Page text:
While there may not be statistical issues that are specific to cell therapy products, a strong statistical plan is usually an indication of a well-designed trial. Careful choice of study endpoints, handling of multiplicity issues and discussion on strategies for controlling bias are all points that need to be taken into account when designing a trial. Ad hoc and post hoc analyses of data should be avoided when possible – these may provide some direction for future clinical study, but there are inherent difficulties in utilizing these analyses as direct evidence of clinical efficacy. Clinical Efficacy Considerations

Clinical efficacy endpoints may include, but are not limited to physiological responses or changes in immune function, gene expression, or cell engraftment. The choice of endpoints, use of surrogate markers, appropriate control groups, trial duration and the potential need for long-term efficacy follow-up are all factors that must be considered when designing trials for cell therapy products. Clinical Safety Considerations

The same principles used to investigate the safety of biologics should be applied when addressing safety considerations for cell therapy products. Issues that are more specific to cell therapy products include: graft failure, tumour formation, immune responses, ectopic tissue formation, inflammatory events, viral activation and the distribution and engraftment of the cells throughout the body. Concerns specific to a product should also be addressed. These may include:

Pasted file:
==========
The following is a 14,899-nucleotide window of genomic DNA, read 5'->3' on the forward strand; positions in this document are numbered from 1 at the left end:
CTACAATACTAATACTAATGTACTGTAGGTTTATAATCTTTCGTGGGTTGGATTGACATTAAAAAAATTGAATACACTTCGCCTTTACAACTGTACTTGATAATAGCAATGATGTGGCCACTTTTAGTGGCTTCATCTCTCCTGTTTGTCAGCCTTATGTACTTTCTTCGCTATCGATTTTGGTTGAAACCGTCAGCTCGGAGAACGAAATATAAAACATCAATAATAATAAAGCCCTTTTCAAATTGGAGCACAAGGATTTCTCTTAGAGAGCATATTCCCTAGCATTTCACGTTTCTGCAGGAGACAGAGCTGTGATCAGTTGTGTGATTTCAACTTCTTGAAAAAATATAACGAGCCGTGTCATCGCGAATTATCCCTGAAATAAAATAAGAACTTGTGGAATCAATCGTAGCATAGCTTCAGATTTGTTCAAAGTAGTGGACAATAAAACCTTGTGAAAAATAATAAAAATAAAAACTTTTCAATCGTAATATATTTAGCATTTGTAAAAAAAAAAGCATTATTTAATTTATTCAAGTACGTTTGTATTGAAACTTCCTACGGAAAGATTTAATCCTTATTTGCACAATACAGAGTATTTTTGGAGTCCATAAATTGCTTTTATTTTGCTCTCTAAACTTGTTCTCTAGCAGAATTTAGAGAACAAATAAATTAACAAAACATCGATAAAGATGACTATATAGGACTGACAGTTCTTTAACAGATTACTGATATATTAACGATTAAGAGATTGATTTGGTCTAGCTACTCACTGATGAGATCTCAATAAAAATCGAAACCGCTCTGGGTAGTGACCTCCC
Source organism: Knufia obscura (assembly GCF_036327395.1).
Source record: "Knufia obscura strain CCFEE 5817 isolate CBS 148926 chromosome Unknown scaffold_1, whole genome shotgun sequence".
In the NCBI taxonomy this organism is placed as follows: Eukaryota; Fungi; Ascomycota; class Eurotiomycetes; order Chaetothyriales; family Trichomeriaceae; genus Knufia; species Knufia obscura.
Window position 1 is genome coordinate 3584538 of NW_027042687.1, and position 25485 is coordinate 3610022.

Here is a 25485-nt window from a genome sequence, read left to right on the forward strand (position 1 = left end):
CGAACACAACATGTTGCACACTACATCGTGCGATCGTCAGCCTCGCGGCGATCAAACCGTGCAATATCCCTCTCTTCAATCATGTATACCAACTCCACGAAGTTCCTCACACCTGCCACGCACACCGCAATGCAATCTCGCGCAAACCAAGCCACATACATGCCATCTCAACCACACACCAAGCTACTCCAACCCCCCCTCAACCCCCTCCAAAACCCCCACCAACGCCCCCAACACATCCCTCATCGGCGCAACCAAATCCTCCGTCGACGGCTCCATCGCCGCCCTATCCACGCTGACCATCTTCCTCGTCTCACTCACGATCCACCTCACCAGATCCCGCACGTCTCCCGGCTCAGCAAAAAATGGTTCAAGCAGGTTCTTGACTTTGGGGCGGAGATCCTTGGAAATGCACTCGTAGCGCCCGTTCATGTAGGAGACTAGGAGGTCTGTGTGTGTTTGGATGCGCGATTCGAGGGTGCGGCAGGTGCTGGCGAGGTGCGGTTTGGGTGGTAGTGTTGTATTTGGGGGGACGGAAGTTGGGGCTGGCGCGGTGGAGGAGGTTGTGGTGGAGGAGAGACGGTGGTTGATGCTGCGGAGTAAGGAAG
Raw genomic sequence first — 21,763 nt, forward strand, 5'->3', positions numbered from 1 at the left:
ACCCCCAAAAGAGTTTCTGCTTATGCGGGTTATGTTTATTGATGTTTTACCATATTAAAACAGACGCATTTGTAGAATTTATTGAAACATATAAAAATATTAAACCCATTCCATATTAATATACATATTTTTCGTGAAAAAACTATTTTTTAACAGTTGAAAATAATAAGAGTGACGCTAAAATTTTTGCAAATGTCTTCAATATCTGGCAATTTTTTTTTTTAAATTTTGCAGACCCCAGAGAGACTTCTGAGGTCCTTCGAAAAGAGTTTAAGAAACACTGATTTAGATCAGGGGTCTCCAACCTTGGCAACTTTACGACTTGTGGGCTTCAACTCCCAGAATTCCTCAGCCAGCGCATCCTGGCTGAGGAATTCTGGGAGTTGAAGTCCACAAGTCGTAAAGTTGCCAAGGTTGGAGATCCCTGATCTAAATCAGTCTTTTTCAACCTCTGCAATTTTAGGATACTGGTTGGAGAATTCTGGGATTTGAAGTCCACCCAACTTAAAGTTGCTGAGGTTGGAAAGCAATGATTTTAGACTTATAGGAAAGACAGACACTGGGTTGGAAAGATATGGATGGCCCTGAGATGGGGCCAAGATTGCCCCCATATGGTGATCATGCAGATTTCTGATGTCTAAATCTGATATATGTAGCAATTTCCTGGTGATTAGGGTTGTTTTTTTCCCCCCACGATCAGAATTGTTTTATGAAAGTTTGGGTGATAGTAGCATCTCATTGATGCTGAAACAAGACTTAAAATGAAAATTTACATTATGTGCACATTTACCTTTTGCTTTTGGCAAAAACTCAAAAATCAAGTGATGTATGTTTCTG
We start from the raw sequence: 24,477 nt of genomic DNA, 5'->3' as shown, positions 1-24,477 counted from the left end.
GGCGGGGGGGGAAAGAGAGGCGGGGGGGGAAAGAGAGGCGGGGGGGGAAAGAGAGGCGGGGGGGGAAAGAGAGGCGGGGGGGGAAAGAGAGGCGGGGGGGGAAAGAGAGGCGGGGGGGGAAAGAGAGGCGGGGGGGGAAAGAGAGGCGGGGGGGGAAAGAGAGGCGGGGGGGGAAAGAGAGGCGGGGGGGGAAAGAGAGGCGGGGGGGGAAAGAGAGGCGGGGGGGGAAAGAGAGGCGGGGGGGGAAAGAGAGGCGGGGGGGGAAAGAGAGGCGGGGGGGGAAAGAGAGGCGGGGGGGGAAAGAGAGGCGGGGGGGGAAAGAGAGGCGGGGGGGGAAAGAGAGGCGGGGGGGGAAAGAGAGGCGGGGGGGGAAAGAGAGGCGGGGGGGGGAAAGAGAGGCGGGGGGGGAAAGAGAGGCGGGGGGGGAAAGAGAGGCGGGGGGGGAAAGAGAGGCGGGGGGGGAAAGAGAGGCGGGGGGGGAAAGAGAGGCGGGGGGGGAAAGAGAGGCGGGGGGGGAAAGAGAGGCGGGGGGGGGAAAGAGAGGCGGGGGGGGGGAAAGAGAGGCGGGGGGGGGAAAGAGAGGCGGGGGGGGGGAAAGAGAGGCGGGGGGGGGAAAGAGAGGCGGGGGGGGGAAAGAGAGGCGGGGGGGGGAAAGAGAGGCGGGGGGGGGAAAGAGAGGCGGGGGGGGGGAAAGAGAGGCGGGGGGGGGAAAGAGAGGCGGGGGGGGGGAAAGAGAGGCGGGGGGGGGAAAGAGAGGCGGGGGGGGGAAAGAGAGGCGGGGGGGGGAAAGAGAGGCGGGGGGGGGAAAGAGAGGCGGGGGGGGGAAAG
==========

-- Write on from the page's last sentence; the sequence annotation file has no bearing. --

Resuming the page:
• lung emboli formation,
  • respiratory and cardiac adverse effects and
  • both local and systemic toxicities.

Safety considerations are often product and patient condition specific. When designing safety endpoints and monitoring adverse events it is important to carefully consider the body of knowledge accumulated on both the product being investigated, and similar cell therapy products, in the context of a given patient population. Monitoring and Follow up

Longer than normal monitoring and follow-up periods should be included as part of clinical trial design for most cell therapy products. Determinations of the required length should include both efficacy and safety considerations. The precise length of time for monitoring will need to be tailored to the expected level of risk as governed by the type of product, the intended indication and the patient population. Long-term monitoring should be focused on survival and serious adverse events (e.g., oncologic, hematologic, immunologic, etc.). Detailed plans should also be put in place proactively to maintain long-term monitoring in cases of early stoppage. The need for validation of suitable surrogate end points should be considered.